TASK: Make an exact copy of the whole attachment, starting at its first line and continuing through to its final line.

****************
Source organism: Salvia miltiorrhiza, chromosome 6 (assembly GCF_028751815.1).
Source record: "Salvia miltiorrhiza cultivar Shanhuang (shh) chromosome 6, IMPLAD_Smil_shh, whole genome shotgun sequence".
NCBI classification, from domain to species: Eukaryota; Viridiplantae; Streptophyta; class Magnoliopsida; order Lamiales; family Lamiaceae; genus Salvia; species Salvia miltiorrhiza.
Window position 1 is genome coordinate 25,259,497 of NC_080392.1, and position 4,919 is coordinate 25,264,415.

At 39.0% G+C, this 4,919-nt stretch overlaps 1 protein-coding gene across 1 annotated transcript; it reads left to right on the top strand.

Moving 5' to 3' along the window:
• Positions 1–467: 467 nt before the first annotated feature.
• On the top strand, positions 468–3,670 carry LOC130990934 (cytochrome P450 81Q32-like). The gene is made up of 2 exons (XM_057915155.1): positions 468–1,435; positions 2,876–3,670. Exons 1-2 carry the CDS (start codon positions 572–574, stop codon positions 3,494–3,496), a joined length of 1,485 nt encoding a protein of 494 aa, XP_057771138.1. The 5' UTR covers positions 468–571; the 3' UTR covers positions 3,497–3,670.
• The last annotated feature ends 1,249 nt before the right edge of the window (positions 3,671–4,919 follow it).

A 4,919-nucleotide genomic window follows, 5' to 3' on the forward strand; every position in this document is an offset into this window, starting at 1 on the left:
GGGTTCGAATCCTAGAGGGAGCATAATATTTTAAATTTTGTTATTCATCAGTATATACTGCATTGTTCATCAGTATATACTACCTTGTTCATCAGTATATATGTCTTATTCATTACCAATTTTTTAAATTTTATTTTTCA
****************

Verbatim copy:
Source organism: Salvia miltiorrhiza, chromosome 6 (assembly GCF_028751815.1).
Source record: "Salvia miltiorrhiza cultivar Shanhuang (shh) chromosome 6, IMPLAD_Smil_shh, whole genome shotgun sequence".
NCBI classification, from domain to species: Eukaryota; Viridiplantae; Streptophyta; class Magnoliopsida; order Lamiales; family Lamiaceae; genus Salvia; species Salvia miltiorrhiza.
Window position 1 is genome coordinate 25,259,497 of NC_080392.1, and position 4,919 is coordinate 25,264,415.

At 39.0% G+C, this 4,919-nt stretch overlaps 1 protein-coding gene across 1 annotated transcript; it reads left to right on the top strand.

Moving 5' to 3' along the window:
• Positions 1–467: 467 nt before the first annotated feature.
• On the top strand, positions 468–3,670 carry LOC130990934 (cytochrome P450 81Q32-like). The gene is made up of 2 exons (XM_057915155.1): positions 468–1,435; positions 2,876–3,670. Exons 1-2 carry the CDS (start codon positions 572–574, stop codon positions 3,494–3,496), a joined length of 1,485 nt encoding a protein of 494 aa, XP_057771138.1. The 5' UTR covers positions 468–571; the 3' UTR covers positions 3,497–3,670.
• The last annotated feature ends 1,249 nt before the right edge of the window (positions 3,671–4,919 follow it).

A 4,919-nucleotide genomic window follows, 5' to 3' on the forward strand; every position in this document is an offset into this window, starting at 1 on the left:
GGGTTCGAATCCTAGAGGGAGCATAATATTTTAAATTTTGTTATTCATCAGTATATACTGCATTGTTCATCAGTATATACTACCTTGTTCATCAGTATATATGTCTTATTCATTACCAATTTTTTAAATTTTATTTTTCA